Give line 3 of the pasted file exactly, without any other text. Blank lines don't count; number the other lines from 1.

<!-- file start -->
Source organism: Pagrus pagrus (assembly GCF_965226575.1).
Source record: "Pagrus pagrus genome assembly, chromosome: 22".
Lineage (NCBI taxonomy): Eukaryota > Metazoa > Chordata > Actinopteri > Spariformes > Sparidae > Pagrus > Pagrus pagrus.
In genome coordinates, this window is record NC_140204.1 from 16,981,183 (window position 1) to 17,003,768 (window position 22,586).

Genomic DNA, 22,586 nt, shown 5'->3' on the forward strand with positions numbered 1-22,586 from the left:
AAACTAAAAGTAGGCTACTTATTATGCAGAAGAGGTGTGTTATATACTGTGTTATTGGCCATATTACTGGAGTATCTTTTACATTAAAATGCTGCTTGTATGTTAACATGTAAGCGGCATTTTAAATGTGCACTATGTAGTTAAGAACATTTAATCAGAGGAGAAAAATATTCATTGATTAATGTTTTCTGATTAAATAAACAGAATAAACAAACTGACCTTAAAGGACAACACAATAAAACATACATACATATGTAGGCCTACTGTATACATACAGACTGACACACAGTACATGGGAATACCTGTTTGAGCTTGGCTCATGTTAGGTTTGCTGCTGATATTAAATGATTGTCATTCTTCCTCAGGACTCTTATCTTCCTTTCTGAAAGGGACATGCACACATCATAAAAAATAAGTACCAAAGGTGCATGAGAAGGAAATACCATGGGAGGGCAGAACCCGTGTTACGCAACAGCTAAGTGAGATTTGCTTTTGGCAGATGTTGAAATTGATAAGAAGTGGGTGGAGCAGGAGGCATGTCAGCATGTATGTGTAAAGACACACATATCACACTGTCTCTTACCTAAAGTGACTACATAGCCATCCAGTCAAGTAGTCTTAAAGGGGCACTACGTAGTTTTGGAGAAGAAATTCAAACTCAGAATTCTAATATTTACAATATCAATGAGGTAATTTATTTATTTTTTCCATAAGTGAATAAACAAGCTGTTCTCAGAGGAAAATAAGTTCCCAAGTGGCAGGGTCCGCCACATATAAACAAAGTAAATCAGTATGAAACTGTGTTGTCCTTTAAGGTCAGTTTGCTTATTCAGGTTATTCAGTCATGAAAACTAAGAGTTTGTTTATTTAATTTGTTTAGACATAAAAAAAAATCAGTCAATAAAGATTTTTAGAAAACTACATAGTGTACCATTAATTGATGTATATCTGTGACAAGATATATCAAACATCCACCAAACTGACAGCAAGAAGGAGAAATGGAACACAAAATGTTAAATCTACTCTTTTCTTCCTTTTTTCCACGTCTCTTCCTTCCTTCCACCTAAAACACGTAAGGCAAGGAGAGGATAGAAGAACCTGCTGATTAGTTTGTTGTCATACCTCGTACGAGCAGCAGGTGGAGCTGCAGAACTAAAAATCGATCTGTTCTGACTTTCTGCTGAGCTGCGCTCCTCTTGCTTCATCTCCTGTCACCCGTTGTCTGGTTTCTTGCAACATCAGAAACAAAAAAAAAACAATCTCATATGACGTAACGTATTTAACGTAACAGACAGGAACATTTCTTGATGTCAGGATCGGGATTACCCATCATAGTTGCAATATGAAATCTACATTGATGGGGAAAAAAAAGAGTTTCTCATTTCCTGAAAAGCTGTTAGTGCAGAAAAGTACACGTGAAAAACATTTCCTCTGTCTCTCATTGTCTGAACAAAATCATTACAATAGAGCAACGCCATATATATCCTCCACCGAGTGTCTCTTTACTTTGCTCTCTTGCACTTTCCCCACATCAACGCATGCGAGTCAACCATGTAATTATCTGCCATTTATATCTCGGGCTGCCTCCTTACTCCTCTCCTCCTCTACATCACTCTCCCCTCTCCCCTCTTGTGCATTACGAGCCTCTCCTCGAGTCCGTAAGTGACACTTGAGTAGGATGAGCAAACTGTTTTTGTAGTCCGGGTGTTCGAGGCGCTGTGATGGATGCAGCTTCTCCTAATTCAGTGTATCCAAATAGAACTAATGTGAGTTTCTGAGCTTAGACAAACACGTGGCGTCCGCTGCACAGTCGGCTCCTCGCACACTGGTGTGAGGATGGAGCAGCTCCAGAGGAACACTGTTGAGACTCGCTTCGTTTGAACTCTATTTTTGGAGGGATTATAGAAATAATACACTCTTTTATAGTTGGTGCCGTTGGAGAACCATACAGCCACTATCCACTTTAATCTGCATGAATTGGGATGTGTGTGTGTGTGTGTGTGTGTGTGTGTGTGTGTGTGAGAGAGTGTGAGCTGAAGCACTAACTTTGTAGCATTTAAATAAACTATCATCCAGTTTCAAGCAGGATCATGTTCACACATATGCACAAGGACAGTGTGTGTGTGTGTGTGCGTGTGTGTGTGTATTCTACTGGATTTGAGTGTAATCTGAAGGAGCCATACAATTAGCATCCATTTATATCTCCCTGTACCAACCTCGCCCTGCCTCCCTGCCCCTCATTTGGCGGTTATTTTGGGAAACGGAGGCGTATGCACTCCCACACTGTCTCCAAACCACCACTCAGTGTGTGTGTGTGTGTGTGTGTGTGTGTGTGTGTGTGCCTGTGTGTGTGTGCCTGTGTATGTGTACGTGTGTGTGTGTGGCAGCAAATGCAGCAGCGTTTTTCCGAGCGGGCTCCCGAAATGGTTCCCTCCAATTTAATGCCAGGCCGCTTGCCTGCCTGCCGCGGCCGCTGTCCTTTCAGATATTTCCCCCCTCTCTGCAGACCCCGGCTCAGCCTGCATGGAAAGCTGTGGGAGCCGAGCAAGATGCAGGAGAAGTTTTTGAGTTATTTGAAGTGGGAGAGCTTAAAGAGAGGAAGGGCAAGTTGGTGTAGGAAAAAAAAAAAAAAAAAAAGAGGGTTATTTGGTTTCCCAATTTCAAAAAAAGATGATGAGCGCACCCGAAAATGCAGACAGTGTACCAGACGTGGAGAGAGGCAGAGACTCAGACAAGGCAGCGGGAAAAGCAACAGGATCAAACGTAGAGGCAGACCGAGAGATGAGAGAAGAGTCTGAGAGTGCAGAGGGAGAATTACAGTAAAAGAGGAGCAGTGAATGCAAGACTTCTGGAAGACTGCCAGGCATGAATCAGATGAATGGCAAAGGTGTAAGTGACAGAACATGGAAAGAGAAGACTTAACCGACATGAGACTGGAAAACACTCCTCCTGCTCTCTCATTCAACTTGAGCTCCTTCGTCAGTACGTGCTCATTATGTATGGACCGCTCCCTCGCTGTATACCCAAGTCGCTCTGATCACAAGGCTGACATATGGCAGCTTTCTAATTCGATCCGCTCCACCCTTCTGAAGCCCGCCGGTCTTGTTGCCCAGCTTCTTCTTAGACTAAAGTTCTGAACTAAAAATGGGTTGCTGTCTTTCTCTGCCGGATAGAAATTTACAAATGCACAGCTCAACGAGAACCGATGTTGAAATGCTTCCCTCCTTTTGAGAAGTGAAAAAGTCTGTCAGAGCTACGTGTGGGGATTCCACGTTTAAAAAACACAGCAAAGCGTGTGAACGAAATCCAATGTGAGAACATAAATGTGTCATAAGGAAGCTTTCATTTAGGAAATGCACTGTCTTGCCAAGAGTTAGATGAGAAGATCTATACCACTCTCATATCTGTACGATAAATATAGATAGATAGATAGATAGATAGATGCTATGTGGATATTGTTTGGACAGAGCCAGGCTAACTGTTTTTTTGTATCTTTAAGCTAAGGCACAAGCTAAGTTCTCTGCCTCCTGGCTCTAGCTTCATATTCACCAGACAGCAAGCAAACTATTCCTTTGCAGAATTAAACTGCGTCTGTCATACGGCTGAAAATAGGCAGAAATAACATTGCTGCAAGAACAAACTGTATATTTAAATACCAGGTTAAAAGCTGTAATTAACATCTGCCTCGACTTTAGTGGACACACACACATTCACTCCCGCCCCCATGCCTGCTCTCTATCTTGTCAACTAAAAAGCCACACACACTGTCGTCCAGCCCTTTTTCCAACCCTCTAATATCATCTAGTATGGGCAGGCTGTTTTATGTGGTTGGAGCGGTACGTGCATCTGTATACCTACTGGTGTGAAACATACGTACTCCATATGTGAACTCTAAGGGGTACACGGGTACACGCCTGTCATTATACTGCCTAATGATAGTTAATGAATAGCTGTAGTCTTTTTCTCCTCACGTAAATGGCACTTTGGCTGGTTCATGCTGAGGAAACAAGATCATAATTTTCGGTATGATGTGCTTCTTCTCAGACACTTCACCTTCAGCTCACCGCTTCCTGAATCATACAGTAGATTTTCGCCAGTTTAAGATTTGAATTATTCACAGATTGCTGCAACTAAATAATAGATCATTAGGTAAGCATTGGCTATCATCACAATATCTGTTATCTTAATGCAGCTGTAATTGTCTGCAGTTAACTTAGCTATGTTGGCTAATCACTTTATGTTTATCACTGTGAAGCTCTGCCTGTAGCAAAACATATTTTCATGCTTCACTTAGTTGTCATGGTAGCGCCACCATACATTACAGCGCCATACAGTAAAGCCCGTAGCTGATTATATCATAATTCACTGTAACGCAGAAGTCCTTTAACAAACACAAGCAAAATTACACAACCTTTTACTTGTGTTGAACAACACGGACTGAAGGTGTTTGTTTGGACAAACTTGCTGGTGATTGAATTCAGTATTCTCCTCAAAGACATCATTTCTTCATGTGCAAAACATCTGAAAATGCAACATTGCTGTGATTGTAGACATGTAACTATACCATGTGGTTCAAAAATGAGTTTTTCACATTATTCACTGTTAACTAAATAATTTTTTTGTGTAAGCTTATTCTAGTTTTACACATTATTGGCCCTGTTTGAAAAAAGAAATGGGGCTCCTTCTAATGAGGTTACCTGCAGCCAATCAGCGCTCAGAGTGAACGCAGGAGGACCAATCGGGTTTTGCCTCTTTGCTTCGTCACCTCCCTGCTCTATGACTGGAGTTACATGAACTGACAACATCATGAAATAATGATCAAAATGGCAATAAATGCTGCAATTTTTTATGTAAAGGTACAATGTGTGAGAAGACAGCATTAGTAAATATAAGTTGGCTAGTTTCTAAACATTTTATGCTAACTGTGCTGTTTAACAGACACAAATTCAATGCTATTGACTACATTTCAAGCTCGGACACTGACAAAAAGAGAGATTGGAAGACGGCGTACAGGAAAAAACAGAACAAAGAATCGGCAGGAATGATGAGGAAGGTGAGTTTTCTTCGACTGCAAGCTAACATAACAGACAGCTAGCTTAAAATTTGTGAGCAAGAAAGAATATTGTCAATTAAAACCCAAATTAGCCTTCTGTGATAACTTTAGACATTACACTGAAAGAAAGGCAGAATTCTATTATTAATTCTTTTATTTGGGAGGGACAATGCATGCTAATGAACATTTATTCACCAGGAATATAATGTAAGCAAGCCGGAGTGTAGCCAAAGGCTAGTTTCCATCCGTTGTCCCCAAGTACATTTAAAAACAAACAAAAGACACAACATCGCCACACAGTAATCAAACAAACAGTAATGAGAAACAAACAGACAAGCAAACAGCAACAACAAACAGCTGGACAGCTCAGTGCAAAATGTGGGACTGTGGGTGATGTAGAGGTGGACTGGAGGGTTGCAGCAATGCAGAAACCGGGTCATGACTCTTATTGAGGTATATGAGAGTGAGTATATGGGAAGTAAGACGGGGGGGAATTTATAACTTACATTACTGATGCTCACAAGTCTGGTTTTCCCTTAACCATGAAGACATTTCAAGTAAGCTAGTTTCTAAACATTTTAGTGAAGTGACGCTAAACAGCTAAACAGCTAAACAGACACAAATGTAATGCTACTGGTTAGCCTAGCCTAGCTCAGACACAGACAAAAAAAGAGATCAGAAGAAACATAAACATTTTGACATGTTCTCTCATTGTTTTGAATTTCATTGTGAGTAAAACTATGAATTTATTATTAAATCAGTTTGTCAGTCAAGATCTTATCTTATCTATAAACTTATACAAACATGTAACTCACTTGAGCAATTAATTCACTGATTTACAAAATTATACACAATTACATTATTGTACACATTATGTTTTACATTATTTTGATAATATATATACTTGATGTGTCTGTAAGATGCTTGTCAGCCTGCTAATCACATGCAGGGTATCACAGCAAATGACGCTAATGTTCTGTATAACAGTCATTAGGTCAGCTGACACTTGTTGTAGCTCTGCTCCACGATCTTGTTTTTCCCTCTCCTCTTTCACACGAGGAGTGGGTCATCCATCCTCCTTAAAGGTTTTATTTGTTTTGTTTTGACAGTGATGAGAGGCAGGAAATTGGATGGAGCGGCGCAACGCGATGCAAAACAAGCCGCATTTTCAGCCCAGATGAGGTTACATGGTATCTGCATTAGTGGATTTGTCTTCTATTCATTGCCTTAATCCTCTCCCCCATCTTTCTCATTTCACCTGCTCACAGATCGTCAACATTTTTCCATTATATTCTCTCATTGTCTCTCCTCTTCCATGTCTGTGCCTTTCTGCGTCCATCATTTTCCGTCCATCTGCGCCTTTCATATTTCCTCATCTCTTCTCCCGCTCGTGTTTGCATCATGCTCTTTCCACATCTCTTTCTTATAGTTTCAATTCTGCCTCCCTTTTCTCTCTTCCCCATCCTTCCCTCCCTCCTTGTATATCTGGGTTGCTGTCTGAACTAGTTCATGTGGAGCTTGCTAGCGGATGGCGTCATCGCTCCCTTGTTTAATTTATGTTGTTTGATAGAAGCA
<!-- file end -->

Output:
Lineage (NCBI taxonomy): Eukaryota > Metazoa > Chordata > Actinopteri > Spariformes > Sparidae > Pagrus > Pagrus pagrus.